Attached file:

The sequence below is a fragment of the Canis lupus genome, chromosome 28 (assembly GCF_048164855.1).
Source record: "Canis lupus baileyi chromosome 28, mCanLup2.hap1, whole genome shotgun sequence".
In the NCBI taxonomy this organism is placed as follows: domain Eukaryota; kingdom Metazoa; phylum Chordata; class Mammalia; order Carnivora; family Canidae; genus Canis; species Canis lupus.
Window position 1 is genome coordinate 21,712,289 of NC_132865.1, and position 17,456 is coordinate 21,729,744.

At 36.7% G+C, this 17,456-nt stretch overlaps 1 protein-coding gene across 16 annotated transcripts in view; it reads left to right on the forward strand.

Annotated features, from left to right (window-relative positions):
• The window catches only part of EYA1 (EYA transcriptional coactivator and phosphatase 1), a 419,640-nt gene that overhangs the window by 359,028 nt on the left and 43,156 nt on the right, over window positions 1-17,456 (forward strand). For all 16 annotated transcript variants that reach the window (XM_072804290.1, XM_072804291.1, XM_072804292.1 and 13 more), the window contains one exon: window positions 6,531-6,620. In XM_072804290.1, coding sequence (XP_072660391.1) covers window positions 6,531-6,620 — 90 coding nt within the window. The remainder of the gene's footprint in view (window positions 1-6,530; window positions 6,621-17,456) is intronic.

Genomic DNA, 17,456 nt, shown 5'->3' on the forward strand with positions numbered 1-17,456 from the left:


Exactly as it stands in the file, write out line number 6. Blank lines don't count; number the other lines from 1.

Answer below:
Annotated features, from left to right (window-relative positions):